Even still, prepare to be trounced time and time again as the trials set before Umihara reduce you to a quivering puddle of tears. Each level (of which there are well over fifty, mind you) manages to introduce some new concept or quirk to challenge the player’s beliefs about the rod’s limitations. When reaching the exit isn’t a sufficiently threatening task in itself, certain stages offer optional collectibles to work the old noodle.

Granted, Umihara Kawase is hardly a 2D Dark Souls in terms of overall difficulty, but to bring up fishing again, it demands a level of patience that other puzzle platformers forgo. A thirty second to one minute long level may well devour half an hour as you struggle to parse its puzzles. The relatively small estate of each stage is often deceptive and the natural response to the layouts of many levels is to rush headlong into deadly scenarios. The reward for that, of course, is a sky-high death count that the game deviously delights in presenting every time you so much as highlight a level on the world map. I suspect this learning curve people is why some will fail to appreciate all of Umihara Kawase’s charms. One needs to properly grasp Umihara’s rod and the intricacies that are introduced on a level by level basis or this game becomes a soul-destroying pastime indeed.

Besides the rod-swinging shenanigans, the sheer number of alternate pathways and endings help keep Umihara Kawase fresher than a newborn guppy. Although the surface area of each one tends to be meagre, figuring out how to access every nook and cranny requires so many repeated attempts that each one is a playground in its own right. The game uses its collectables sparingly and meaningfully by orchestrating clever puzzles around them and only placing a reasonable number on stages best suited to additional exploration.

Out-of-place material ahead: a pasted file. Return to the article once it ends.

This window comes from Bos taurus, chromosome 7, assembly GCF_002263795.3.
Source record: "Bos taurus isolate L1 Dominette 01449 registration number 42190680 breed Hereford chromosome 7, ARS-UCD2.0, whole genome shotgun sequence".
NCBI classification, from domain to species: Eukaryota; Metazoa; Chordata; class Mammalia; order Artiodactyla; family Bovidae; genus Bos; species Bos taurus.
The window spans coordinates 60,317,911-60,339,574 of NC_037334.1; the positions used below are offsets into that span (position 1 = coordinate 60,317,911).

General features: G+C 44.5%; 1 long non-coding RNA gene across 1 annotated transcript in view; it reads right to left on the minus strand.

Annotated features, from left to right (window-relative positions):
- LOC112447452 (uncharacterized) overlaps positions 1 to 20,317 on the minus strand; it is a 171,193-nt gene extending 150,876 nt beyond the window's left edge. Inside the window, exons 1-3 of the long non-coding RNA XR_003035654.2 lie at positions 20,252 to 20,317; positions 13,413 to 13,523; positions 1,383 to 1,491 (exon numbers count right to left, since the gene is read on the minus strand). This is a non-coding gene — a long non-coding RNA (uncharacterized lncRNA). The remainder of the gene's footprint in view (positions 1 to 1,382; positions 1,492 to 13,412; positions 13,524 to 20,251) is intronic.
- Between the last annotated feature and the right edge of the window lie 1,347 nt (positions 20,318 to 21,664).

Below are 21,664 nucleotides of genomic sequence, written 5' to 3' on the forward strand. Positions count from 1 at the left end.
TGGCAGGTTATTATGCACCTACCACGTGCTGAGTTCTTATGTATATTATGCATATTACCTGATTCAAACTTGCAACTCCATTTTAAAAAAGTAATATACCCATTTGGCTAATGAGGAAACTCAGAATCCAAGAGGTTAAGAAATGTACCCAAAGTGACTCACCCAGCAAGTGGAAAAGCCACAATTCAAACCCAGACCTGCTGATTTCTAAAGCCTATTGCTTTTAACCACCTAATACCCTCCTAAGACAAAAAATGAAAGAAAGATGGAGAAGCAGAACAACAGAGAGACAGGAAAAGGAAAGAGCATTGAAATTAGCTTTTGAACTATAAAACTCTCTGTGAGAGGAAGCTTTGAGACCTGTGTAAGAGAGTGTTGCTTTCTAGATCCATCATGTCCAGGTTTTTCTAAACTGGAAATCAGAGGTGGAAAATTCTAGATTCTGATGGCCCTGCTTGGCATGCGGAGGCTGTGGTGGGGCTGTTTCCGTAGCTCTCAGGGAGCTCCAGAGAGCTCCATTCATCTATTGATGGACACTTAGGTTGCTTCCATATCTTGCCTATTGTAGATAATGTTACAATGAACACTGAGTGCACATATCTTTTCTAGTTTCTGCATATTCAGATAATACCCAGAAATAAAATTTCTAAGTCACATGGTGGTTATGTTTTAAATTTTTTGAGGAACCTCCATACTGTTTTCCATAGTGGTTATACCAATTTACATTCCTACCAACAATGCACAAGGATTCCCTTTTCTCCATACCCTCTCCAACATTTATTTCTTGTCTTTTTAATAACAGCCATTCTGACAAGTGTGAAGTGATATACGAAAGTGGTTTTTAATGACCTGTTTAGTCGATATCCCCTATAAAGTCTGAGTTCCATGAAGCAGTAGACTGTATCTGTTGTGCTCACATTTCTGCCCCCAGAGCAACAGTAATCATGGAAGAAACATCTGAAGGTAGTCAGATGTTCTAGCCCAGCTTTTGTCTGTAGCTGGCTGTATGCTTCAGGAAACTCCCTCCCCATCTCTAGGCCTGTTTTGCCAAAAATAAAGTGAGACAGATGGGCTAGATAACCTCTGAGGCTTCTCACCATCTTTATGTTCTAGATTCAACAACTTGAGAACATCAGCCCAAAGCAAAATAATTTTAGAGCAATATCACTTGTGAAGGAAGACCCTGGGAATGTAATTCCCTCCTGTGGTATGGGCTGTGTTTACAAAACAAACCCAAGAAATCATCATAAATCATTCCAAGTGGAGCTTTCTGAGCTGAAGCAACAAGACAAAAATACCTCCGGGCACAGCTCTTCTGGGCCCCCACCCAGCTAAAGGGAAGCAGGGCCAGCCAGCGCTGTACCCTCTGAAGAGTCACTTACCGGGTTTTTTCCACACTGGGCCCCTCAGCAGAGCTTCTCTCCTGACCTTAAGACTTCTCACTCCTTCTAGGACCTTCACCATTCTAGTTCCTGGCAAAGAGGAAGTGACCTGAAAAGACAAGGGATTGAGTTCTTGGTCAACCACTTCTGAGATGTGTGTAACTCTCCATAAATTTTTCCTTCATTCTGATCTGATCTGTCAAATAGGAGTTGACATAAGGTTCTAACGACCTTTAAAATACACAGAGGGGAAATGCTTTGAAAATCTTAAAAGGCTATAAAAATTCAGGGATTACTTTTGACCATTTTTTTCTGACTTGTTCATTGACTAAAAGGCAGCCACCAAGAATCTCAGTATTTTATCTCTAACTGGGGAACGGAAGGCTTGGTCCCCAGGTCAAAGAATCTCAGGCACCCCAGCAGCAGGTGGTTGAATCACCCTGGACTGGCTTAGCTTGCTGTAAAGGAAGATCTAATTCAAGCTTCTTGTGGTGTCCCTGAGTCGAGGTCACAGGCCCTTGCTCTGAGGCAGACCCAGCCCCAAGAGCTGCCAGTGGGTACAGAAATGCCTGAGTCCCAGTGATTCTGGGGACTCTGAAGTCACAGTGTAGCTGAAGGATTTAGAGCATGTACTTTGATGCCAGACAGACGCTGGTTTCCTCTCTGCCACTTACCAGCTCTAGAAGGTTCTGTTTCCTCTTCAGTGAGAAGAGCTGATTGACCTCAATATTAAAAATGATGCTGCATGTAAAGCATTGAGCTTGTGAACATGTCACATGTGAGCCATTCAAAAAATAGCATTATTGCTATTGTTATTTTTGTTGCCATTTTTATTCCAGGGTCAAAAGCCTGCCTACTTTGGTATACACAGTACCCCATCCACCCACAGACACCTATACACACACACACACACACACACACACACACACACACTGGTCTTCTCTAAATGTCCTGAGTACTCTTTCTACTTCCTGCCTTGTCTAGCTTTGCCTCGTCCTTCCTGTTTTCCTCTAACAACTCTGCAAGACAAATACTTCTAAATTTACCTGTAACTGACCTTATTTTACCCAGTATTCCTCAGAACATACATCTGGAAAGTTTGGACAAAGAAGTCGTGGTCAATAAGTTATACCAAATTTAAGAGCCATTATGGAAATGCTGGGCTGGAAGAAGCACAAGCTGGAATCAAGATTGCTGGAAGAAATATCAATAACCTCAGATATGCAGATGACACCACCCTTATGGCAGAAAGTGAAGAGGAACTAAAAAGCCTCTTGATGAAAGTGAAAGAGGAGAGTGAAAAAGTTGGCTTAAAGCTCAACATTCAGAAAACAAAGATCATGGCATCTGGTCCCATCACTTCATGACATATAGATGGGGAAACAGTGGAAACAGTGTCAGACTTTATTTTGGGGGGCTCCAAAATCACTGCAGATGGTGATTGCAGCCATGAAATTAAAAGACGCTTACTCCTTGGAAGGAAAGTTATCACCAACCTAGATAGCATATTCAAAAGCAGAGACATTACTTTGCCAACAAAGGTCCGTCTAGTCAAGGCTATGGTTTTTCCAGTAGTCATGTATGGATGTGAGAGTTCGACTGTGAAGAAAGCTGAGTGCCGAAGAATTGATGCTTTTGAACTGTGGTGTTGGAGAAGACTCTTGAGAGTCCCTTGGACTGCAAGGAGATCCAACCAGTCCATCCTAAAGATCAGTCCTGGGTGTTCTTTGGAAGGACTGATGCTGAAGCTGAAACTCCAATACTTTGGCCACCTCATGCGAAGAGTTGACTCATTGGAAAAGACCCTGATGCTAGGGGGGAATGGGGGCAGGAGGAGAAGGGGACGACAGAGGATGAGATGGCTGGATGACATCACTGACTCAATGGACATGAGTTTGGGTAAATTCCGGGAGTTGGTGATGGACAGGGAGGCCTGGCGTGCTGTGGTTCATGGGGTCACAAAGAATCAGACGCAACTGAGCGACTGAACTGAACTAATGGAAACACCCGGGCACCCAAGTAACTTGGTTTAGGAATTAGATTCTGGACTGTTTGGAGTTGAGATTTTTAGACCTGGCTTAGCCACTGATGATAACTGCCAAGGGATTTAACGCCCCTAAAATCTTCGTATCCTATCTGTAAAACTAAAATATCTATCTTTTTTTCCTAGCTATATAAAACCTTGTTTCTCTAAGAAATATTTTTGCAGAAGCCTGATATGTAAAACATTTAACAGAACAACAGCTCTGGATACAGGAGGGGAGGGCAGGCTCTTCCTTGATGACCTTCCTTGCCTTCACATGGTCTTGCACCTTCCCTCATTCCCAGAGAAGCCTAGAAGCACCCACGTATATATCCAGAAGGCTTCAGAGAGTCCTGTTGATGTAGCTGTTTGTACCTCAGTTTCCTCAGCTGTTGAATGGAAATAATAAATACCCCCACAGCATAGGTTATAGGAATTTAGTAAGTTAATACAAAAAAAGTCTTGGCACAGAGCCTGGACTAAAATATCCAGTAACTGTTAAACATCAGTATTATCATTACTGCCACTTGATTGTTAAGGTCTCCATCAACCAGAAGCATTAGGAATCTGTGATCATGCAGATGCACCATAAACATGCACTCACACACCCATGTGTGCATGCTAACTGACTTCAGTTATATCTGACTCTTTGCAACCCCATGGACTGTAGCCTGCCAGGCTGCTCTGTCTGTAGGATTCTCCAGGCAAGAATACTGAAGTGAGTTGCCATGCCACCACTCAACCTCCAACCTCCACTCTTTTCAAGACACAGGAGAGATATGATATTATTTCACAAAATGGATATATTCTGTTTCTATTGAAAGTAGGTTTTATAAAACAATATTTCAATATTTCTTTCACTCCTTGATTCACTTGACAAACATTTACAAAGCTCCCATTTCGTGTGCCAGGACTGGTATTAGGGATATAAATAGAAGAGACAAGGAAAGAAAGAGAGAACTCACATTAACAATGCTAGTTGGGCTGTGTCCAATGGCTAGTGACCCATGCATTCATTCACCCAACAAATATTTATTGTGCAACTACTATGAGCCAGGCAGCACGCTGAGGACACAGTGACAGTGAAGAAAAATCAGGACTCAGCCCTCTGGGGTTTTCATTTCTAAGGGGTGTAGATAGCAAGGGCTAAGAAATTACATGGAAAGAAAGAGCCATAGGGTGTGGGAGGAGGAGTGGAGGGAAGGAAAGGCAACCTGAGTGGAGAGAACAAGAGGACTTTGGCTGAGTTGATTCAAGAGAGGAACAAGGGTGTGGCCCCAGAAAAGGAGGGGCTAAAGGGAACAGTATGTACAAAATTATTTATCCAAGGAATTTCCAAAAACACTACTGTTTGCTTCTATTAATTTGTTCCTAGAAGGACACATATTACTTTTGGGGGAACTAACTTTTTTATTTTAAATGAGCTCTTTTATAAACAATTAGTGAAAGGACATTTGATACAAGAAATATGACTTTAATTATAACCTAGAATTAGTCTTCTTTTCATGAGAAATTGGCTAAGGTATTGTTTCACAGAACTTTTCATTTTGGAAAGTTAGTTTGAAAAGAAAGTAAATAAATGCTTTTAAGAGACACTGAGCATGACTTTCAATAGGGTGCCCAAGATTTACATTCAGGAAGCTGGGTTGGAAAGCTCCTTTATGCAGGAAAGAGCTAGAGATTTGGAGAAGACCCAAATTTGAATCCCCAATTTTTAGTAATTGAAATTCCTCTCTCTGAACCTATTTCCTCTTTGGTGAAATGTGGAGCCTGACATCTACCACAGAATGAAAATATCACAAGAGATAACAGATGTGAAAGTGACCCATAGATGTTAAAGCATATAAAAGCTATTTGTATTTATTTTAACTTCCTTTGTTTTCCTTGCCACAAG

Sayonara Umihara Kawase also has quite the presentation. Thematically, the fishing aesthetics are as overwhelming as my incessant prattling on about them would imply. The game takes place in a bizarre dream world where an abundance of water and anthropomorphic fish are the norm. Most of the action takes place on floating blocks that are accentuated by various old-fashioned architecture and oceanic backdrops. What truly gives the game its soul, however, of the stellar soundtrack, which is composed of many nostalgic-sounding chipper melodies and instrumentation and designed to elicit a longing for Japanese nature. In an abstract sense, these emotion-driven tunes help dictate the player’s pacing; trying to perform speedruns and the like seems out of tune with the atmosphere the game projects.